March 7, 2006
Expect Journalistic Tongues to Loosen
will be paying rapt attention when Steven Rosen and Keith Weissman
go on trial next month for violation of the Espionage Act of 1917.
and Mr. Weissman were officials of the American-Israel Public
Affairs Committee. They received classified information from Lawrence
Franklin, an analyst at the Department of Defense, which they
passed on to an Israeli diplomat, and to journalists. They are
the first private citizens ever to be prosecuted under the Espionage
pled guilty Jan. 20th and was sentenced to more than 12 years
in prison, though his sentence could be reduced in exchange for
testimony against Mr. Rosen and Mr. Weissman.
note there is little difference between what Mr. Rosen and Weissman
are accused of doing, and what reporters who have published stories
based on leaks of classified information have done, and beads
of sweat form on their brows. The chickens hatched when journalists
demanded a special prosecutor be appointed in the Valerie Plame
case are coming home to roost.
is the wife of Joseph C. Wilson IV, who earned his 15 minutes
of fame when he declared President Bush misled Americans when
he said Saddam Hussein had tried to buy uranium in Africa.
The CIA sent
Mr. Wilson to Niger. Journalists wondered why a strident critic
of Mr. Bush had been selected for the mission. They were told
by, among others, I. Lewis "Scooter" Libby, then chief
of staff to the vice president, that Wilson had been dispatched
on the recommendation of his wife, who worked at CIA.
speculation the Intelligence Identities Protection Act had been
violated, since for many years Ms. Plame had worked under cover.
Special Prosecutor Patrick Fitzgerald promptly subpoenaed journalists.
Judith Miller of the New York Times spent several months
in jail before fingering Mr. Libby.
government officials are itching to exploit that investigation
as a precedent for using the threat of long jail terms and massive
fines to force reporters to finger their confidential sources,"
wrote Stuart Taylor in the National Journal Feb. 27th.
a tone of gleeful relish is the way they talk about dragging reporters
before grand juries," Bill Keller, executive editor of the
New York Times, told the Washington Post, which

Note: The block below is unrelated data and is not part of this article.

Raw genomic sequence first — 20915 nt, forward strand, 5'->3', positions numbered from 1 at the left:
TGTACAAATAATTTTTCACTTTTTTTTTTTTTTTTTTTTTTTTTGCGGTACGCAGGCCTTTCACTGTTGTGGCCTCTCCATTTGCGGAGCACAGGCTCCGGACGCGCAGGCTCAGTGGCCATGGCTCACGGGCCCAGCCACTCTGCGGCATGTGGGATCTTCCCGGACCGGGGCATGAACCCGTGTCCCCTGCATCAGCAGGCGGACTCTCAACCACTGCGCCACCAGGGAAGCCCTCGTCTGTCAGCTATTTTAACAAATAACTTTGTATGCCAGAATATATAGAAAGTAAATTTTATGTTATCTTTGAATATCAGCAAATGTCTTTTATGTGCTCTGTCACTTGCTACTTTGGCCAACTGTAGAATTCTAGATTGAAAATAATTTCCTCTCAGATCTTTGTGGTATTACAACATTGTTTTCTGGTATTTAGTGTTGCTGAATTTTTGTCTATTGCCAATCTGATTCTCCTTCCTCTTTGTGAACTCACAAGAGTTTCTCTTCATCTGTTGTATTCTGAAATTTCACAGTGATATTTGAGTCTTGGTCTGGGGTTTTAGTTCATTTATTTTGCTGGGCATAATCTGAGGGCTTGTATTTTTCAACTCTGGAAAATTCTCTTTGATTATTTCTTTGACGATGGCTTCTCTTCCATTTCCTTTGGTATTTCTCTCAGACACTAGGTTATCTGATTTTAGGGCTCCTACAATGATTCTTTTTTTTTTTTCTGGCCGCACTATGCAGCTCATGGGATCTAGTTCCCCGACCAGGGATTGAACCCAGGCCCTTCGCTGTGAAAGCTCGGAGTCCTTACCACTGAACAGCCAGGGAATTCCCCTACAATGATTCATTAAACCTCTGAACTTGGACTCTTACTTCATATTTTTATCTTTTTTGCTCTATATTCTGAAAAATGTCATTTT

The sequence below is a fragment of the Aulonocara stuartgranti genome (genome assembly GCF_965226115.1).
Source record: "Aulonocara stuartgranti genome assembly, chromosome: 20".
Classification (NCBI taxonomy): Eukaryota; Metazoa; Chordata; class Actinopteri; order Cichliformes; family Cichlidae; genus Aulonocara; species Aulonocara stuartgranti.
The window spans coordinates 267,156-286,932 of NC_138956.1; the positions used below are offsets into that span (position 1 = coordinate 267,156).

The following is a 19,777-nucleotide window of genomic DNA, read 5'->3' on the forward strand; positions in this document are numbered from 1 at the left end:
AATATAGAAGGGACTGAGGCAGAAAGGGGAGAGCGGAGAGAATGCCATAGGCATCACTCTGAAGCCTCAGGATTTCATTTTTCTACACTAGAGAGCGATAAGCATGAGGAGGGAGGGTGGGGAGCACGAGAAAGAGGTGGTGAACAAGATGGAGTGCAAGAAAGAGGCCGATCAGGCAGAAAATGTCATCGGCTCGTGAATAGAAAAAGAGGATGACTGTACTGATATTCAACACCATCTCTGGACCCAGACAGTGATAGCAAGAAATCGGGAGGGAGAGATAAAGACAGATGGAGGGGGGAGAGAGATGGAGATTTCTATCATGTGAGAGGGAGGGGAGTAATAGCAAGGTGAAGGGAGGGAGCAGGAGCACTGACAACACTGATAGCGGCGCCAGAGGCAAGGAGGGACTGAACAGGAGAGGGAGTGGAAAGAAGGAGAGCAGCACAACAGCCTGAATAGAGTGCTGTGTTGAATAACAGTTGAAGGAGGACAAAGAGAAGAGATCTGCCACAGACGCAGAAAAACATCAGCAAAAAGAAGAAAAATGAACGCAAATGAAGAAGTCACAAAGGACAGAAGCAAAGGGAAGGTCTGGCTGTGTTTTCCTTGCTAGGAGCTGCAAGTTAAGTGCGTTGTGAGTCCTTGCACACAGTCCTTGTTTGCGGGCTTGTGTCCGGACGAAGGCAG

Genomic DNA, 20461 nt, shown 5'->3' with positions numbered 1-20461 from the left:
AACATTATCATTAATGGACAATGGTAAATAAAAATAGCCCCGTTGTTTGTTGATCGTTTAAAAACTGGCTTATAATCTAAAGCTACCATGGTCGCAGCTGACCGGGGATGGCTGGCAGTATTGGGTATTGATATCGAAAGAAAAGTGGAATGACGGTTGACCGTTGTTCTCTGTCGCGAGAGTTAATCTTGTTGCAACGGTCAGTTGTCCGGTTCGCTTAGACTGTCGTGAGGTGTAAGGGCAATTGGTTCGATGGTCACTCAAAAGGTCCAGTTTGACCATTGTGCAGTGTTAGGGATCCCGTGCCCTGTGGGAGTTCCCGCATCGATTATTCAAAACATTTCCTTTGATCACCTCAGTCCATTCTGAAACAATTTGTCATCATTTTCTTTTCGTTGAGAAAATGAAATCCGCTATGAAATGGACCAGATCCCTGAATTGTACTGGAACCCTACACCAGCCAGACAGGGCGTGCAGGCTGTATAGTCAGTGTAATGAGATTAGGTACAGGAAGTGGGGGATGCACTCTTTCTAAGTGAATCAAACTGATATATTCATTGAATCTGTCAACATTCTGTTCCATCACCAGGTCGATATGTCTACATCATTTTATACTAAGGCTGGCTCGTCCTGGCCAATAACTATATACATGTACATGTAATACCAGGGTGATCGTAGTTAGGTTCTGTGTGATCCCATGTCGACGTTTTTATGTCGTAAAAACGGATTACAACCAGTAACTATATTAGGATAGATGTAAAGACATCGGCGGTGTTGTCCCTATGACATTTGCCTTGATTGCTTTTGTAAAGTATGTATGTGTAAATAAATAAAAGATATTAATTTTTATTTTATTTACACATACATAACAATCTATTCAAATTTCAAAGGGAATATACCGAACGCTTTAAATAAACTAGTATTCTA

published a lugubrious story about the leak investigations last
at risk are James Risen of the New York Times, who broke
the story of the NSA intercept program, and Dana Priest of the
Washington Post, who broke the story of secret CIA prisons
in Europe for al Qaida bigwigs. Both relied -- as did Messrs Rosen
and Weissman -- on leaks of classified information.
and his employers may be especially at risk, thanks to the Chicago
On June 7th,
1942, the Chicago Tribune published a story revealing
the U.S. has advance knowledge of the Japanese assault on Midway
Island. The Tribune wasn't prosecuted for this enormous
breach of security, for fear of alerting the Japanese, who apparently
hadn't noticed their radio codes had been broken. But in 1950,
Congress passed a law making it a crime to publish classified
information "concerning the communications intelligence activities
of the United States."
the New York Times has done is nothing less than to compromise
the centerpiece of our defensive efforts in the war on terrorism,"
writes Gabriel Schoenfeld in the current issue of Commentary.
"If information about the NSA program had been quietly conveyed
to an al Qaida operative on a microdot...there can be no doubt
the episode would have been treated by the government as a cut
and dried case of espionage. Publishing it for the world to read,
the Times has accomplished the same end."
lawyers think journalists who publish information which damages
national security can be prosecuted under the Espionage Act. Case
law supports them. In 1985, the Fourth U.S. Circuit Court of Appeals
held unanimously the Espionage Act applies to "whoever"
transmits national defense information "to a person not entitled
to receive it."
more likely prosecutors will use the Plame precedent to get journalists
to disclose their sources. The NSA leak investigation issaid to
be moving rapidly, and to focus on two Democratic senators, Jay
Rockefeller of West Virginia and Dick Durbin of Illinois.
If Mr. Rosen
and Mr. Weissman are convicted, expect journalistic tongues to